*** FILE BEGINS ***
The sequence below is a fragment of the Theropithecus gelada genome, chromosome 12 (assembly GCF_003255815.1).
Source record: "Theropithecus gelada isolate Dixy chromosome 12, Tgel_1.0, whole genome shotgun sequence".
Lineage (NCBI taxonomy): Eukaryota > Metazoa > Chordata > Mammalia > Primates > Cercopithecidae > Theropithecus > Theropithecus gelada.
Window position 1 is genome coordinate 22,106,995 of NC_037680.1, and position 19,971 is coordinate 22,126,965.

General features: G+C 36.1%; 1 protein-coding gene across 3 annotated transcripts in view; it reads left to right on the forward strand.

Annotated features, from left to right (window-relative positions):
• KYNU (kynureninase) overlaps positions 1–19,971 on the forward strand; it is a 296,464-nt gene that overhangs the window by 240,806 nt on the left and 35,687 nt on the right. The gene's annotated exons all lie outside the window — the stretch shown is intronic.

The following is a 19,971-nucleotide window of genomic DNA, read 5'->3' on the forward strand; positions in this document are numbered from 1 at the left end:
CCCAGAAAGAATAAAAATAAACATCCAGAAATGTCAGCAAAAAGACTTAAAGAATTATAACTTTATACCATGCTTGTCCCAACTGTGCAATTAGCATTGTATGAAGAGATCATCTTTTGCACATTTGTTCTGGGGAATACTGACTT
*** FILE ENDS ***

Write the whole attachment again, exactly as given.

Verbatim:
The sequence below is a fragment of the Theropithecus gelada genome, chromosome 12 (assembly GCF_003255815.1).
Source record: "Theropithecus gelada isolate Dixy chromosome 12, Tgel_1.0, whole genome shotgun sequence".
Lineage (NCBI taxonomy): Eukaryota > Metazoa > Chordata > Mammalia > Primates > Cercopithecidae > Theropithecus > Theropithecus gelada.
Window position 1 is genome coordinate 22,106,995 of NC_037680.1, and position 19,971 is coordinate 22,126,965.

General features: G+C 36.1%; 1 protein-coding gene across 3 annotated transcripts in view; it reads left to right on the forward strand.

Annotated features, from left to right (window-relative positions):
• KYNU (kynureninase) overlaps positions 1–19,971 on the forward strand; it is a 296,464-nt gene that overhangs the window by 240,806 nt on the left and 35,687 nt on the right. The gene's annotated exons all lie outside the window — the stretch shown is intronic.

The following is a 19,971-nucleotide window of genomic DNA, read 5'->3' on the forward strand; positions in this document are numbered from 1 at the left end:
CCCAGAAAGAATAAAAATAAACATCCAGAAATGTCAGCAAAAAGACTTAAAGAATTATAACTTTATACCATGCTTGTCCCAACTGTGCAATTAGCATTGTATGAAGAGATCATCTTTTGCACATTTGTTCTGGGGAATACTGACTT